Since 1995 the central government has mounted a series of efforts, involving billions of dollars in spending, to turn China’s best universities into world-class ones. Money is the lever. The funding system motivates universities to produce top-class research. Universities, in turn, give their academics an incentive to do so. A study by three Chinese researchers, published last year, noted that payments for getting a paper published had risen steadily from the $25 that was offered nearly 30 years ago. Now such bonuses range up to $165,000—20 times the annual salary of an average academic—for a paper in Nature. The system has responded. China’s share of STEM papers in Scopus, the world’s biggest catalogue of abstracts and citations, rose from 4% in 2000 to 19% in 2016, more than America’s contribution.
The most important moment in the development of Tsinghua” was in 1978, when Deng Xiaoping said China would send larger numbers of students abroad. “We need to send tens of thousands,” Deng said. “This is one of the key ways of…improving our level of scientific education.” Officials worried that few of them would return, but Deng insisted that enough would. He was right. Forty years on, Tsinghua and the country’s other top universities are reaping the rewards. The return flow of highly trained people is gathering pace. The government has provided extra resources to attract them. Tsinghua cannot match the best American packages, but it can offer six-figure dollar salaries—and the opportunity for young parents to bring up their children in their own culture.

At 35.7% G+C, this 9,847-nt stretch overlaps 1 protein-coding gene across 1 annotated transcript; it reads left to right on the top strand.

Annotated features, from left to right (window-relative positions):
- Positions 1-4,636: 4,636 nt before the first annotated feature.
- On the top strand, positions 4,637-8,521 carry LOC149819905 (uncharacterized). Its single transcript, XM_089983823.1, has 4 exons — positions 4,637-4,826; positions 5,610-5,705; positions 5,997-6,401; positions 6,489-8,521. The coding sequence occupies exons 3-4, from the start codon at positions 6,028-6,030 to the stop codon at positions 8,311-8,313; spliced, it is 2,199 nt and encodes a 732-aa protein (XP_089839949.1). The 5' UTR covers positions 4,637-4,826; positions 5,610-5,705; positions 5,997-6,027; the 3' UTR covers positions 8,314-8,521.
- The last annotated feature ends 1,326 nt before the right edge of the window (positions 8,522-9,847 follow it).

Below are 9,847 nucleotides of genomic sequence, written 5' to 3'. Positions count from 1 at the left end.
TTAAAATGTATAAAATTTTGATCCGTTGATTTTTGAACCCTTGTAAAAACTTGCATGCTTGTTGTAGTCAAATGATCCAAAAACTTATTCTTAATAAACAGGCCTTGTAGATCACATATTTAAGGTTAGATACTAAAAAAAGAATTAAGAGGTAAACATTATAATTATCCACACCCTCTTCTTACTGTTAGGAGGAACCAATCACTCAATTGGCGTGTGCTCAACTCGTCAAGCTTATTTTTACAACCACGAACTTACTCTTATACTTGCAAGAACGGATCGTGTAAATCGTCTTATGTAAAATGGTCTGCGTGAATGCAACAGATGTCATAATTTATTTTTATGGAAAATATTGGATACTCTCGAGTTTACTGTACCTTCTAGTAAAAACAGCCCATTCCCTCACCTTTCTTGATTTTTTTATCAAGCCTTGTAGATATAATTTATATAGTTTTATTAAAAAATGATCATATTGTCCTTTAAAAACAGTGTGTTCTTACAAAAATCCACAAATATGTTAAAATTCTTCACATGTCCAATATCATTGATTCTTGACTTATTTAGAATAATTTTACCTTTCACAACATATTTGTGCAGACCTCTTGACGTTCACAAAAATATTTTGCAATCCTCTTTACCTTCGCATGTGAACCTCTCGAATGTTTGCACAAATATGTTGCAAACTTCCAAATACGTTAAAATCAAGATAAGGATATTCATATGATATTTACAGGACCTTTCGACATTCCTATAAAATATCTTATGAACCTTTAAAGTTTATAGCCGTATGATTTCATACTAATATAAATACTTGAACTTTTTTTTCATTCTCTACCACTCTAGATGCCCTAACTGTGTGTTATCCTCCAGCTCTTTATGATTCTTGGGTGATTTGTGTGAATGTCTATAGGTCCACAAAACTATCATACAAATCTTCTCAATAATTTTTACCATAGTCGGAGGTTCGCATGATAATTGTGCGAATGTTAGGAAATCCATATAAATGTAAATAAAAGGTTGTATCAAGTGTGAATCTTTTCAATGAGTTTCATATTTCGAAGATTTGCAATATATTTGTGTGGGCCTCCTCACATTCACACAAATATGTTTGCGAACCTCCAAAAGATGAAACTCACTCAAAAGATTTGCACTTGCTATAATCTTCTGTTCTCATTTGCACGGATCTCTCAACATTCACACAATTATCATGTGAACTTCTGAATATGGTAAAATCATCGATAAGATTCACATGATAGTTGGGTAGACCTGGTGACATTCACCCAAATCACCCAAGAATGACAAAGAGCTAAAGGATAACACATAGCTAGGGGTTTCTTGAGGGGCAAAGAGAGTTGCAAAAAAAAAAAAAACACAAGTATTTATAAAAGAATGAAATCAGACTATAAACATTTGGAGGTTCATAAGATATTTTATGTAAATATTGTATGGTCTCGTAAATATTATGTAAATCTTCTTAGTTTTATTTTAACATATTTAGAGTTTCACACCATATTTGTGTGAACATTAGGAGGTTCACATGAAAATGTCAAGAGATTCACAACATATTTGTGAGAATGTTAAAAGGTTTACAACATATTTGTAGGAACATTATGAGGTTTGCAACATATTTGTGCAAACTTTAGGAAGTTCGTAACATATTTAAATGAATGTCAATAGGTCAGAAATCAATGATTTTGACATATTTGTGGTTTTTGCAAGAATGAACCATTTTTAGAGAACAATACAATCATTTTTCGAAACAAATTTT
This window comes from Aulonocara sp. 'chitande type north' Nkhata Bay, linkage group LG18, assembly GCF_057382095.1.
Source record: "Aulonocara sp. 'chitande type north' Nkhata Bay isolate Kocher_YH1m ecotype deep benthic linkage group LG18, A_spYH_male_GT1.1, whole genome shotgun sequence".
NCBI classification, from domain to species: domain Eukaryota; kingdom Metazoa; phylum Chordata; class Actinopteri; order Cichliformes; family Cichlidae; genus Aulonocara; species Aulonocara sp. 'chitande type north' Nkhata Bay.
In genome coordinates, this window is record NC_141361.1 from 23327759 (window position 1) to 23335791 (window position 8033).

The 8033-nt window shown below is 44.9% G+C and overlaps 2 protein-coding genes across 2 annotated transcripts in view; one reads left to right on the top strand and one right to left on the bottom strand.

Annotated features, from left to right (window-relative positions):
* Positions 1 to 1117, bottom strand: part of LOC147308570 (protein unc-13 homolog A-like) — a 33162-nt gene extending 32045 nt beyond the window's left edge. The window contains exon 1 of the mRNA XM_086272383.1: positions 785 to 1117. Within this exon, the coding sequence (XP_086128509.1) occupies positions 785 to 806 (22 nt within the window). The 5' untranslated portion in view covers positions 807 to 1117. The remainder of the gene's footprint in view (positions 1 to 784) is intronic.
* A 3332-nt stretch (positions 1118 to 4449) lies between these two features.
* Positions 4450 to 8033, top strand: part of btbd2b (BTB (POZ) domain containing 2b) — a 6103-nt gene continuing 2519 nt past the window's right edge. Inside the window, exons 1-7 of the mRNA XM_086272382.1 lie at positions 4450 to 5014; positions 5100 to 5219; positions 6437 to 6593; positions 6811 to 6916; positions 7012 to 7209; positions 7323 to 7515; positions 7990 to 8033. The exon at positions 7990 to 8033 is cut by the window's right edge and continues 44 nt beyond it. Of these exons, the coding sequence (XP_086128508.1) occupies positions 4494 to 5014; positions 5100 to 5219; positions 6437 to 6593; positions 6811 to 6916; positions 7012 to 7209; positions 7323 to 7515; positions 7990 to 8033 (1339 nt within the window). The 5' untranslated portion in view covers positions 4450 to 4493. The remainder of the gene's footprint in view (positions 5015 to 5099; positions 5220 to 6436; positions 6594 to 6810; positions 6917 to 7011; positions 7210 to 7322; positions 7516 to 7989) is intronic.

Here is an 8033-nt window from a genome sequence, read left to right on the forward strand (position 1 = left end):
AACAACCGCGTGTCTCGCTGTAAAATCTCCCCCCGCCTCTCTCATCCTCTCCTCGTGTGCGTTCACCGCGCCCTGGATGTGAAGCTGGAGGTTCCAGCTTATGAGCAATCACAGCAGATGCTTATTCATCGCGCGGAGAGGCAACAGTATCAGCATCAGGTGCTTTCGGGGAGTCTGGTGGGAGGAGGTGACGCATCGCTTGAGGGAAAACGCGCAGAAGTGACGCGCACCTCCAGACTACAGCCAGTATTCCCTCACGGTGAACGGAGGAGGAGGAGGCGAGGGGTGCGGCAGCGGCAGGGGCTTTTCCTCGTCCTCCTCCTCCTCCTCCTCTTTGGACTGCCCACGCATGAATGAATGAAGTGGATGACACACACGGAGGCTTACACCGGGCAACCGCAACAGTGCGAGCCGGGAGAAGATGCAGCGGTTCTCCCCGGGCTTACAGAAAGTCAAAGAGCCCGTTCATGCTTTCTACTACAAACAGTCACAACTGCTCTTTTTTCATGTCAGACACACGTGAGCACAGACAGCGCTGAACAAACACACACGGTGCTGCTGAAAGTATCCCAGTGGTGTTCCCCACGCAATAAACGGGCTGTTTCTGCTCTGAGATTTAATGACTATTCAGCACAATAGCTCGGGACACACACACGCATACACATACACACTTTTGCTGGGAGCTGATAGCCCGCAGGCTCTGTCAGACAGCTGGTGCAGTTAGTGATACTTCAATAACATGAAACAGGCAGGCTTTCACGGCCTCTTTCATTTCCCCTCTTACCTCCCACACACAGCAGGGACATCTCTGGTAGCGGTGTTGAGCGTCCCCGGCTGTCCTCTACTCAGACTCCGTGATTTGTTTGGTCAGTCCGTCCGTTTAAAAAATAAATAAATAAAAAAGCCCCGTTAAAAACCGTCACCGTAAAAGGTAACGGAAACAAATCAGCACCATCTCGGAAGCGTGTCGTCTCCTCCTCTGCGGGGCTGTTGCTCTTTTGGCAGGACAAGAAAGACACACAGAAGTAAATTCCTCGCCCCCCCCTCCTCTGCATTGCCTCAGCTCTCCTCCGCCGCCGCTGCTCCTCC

And while China’s universities forge ahead in the hard-science league table, they seem less likely to triumph in the social sciences. One problem is language. All the world’s leading journals are published in English. That matters less for hard scientists, who communicate mostly in symbols, than for social scientists, who use many more words. An academic in Tsinghua’s education department says Chinese social scientists complain that their best ideas are difficult to translate. “Writing papers for English-language journals is like competing in an exam that is set by the West,” she quotes them as lamenting.
China, not the United States is the dominant economic power in South America.